99 Problems A bright pinkish-red teddy bear with a blue face mask against a yellow background

Published on January 17th, 2022 | by Cheryl Klein


Omicron Echolalia: It’s Kind of Like Last Year, It’s Kind of Not

Goal: Spend the last three days of winter break in a cabin in the snowy San Bernardino Mountains with your son’s soccer-team bestie and his bestie’s mom.

Objective: To achieve your goal, your family of three must be COVID-free. 

The good news: You successfully dodged your first exposure of the break, when your spouse’s cousin came down with COVID after hosting a Christmas Day gathering for thirty people. As it turns out, vaccines are effective. Also, your public health researcher friend—the one you text every time you’re concerned a mole might be cancer—says that omicron is pretty chill, as variants go.

The bad news: The night before you’re scheduled to leave, as you’re traipsing through the attic in search of the snow pants your spouse is certain she stowed up there, you get a text that a boy from your son’s Winter Camp has tested positive. Winter Camp enabled you, over four glorious days, to declutter your house and finish a draft of your novel—things you had zero hope of doing over the 2020 holidays, when you were busy trying not to accidentally kill your son’s grandparents and/or descend into madness. But it rained all week, meaning the kids spent much of camp hitting each other with pool noodles in the gym rather than running around in the fresh air. And they’re good about masks, but you’ve seen how soggy your son’s is at the end of the day. And how much the boy with COVID loves to hug people. 

Child's coloring project of a snowman (colored brown, orange, purple, and green) on a paper plate

Ready, set, go.

Send your spouse to four CVS locations for COVID tests. Give up and schedule an antigen test at the local mall. It costs $129, but they throw in a flu test, the pandemic equivalent of that pale green Clinique bag they used to give away with the purchase of overpriced lipstick.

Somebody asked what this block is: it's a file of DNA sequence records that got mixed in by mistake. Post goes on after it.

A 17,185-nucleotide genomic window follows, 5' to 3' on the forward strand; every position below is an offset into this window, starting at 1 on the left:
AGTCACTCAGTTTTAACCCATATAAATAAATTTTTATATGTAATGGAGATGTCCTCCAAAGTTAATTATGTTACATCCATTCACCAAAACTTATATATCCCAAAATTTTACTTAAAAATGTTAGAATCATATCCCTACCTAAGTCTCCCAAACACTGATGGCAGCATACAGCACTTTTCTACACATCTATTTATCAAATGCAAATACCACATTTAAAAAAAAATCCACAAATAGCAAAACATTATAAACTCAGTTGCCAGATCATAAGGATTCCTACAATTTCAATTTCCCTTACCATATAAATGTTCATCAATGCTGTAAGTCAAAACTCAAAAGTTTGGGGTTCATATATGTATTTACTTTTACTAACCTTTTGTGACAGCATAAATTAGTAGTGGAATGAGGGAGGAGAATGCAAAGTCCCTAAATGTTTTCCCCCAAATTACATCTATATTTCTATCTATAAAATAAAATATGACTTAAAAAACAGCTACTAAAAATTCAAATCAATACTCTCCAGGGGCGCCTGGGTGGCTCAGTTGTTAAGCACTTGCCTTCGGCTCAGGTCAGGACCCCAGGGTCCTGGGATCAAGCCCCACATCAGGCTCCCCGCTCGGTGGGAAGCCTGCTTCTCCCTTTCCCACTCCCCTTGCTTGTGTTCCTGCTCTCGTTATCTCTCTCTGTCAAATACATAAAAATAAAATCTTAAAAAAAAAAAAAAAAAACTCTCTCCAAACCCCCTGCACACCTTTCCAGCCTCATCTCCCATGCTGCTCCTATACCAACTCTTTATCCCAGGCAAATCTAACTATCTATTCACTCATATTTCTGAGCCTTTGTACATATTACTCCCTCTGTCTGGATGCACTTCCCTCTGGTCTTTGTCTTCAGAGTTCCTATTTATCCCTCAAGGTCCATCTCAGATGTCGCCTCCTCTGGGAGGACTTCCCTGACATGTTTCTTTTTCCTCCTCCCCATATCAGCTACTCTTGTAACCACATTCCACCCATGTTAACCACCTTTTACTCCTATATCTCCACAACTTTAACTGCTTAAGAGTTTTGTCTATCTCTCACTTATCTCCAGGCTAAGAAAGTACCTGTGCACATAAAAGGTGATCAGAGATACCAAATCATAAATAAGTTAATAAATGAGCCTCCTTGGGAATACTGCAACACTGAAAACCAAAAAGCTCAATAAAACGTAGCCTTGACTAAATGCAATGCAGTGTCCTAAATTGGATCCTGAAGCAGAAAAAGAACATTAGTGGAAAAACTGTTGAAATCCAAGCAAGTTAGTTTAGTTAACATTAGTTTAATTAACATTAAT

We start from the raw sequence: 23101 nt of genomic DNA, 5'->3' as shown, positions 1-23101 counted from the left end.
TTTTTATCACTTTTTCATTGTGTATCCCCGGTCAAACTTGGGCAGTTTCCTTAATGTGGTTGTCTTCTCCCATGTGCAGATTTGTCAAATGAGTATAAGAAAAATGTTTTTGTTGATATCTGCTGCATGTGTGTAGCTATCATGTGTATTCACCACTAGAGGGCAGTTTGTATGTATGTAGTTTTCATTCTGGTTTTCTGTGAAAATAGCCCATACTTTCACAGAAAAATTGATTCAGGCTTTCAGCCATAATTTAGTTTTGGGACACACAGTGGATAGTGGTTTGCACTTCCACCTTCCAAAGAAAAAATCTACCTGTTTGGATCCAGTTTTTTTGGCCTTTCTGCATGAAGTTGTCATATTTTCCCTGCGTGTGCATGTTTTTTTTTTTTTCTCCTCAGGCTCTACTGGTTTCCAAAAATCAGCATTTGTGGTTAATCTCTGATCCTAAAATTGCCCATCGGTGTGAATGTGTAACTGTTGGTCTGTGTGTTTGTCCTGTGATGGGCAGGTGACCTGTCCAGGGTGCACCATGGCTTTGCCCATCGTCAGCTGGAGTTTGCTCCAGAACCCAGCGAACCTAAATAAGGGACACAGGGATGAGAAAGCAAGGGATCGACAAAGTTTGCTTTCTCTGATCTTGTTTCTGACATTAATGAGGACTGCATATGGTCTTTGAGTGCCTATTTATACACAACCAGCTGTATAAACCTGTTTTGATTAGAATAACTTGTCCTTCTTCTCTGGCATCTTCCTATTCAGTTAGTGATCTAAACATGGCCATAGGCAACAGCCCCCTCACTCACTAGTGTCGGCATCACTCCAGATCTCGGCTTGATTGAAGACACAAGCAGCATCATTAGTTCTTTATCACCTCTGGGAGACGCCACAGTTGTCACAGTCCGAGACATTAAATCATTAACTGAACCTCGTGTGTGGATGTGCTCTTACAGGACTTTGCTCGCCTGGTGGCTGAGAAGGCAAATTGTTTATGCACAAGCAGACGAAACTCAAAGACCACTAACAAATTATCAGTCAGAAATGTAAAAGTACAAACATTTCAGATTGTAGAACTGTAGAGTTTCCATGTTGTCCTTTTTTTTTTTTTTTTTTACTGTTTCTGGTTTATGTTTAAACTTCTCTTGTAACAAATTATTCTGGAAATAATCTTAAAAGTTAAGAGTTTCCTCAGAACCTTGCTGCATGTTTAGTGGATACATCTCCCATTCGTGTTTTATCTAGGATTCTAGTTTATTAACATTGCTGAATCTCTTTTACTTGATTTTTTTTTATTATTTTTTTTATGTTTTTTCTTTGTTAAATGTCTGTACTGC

And you really, really want to go to Big Bear. Your son has saved his favorite Christmas present, a Minecraft LEGO set, to do with his bestie at the cabin. He wrote Bring to Big Biere on the box. This a kid who, when you tell him to wait five minutes to do something, asks “Has it been five minutes?” at the four-minutes-and-57-seconds mark. That’s how excited he is about this trip: so excited that he has manifested patience.

Pack up your car, because you live by the motto Prepare for the best, ruminate constantly on the worst. 

In the morning, head to Eagle Rock Plaza, the mall where your son likes to get gum balls after visiting Target. The bus stop in front of the mall is where two of the Hillside Strangler’s victims disappeared in 1977. 

This is how it works: the mundane and the traumatic form a temporal layer cake. Right now, 2022 is calling up ghosts of 2020, when COVID was anything but chill. It still hasn’t reached that status for kids under five, for people with shaky immune systems, and for people who have been consistently fucked by the medical system.

Think about the little sister of your son’s camp friend, a three-year-old with a history of respiratory ailments.

On this bright winter morning, look around the mall and the parking structure. Double check the website. Find a short line of cars and take your place dutifully at the end.